All doubles must be formatted to show exactly 2 digits following the decimal point.

All ints must be formatted as integers, without a decimal point.

The original equation must be repeated, followed by an equals sign, followed by the computed value of the given expression.

Allow sufficient space for each value your program prints; the operands and results could require up to 8 columns to print. Be careful not to run things together.

You must include divider lines as shown.

You must arrange your output in neatly aligned columns.

You must use the same ordering of the columns as shown here.

Do not insert any additional lines of output; do have a newline at the end of each line.

Programming Standards:

You'll be expected to observe good programming and documentation standards. All the discussions in class about formatting, structure, and commenting your code will be enforced. Some, but not necessarily all, specifics:

You must include header comments specifying your name and the date your source code and documentation were completed.

The header comment must also include a brief description of the purpose of the program (sort of a user guide) - this should be in your own words, not copied from this specification.

You must include a comment explaining the purpose of every variable you use in your program.

You must use meaningful, suggestive (of function or purpose!) variable names.

Precede every major block of your code with a comment explaining its purpose. You don't have to describe how it works unless you do something so sneaky it deserves special recognition.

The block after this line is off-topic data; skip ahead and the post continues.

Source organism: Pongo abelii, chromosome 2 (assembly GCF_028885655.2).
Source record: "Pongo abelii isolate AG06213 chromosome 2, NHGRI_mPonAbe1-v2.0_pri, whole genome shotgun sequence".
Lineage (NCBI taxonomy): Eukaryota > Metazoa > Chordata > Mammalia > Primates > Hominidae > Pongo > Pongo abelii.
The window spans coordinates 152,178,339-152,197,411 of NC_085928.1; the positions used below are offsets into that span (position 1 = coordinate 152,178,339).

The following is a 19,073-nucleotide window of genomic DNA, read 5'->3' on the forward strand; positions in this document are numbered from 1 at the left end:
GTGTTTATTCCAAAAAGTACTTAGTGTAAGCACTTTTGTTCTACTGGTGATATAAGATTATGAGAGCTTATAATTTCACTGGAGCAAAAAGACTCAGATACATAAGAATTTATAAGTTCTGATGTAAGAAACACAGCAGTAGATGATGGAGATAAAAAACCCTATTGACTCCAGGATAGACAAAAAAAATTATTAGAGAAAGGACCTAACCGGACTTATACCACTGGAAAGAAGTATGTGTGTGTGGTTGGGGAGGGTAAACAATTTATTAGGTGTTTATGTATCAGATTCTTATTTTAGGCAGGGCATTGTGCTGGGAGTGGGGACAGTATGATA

You must use indentation to make control structures, like loops, if-else statements, or function bodies more readable.

Choose appropriate control structures. You are required to use at least one switch statement in this program.


Remember to name your project LastName-First-Project3.cpp. Your program must read lines of input data until the sentinel value is encountered; it's not a bad idea to write your input code so it will also terminate on a read failure. The test files are guaranteed to include a sentinel line, but if your input logic is incorrect your program could miss it.

You should read the operands as numerical values of the appropriate type, not as character data. On the other hand, you'll have to read the operator as character data. The most common source of confusion in this assignment will be the distinction between a character and its meaning - that's deliberately cryptic, but if you're having trouble you might benefit from pondering what it might mean.


At minimum, you should be certain that your program produces the output given above when you use the given input file. However, verifying that your program produces correct results on a single test case does not constitute a satisfactory testing regimen. You should make up and try additional input files as well; of course, you'll have to determine what the correct output would be.

What to turn in and how:

This project will be submitted to the Curator system for runtime testing, just as for the earlier Projects.

You must also turn in a printout of your fully documented C++ source code, which will be graded for adherence to the programming and documentation standards given in this specification. Print your source code using a fixed-pitch font, such as Courier rather than a proportional font, such as Times Roman.

Your final project score will be a weighted average of the runtime score (70%) and the score from your hardcopy (30%).

Getting Started:

//Read a line of input

//Determine data type

//Determine operation

//Calculate and output value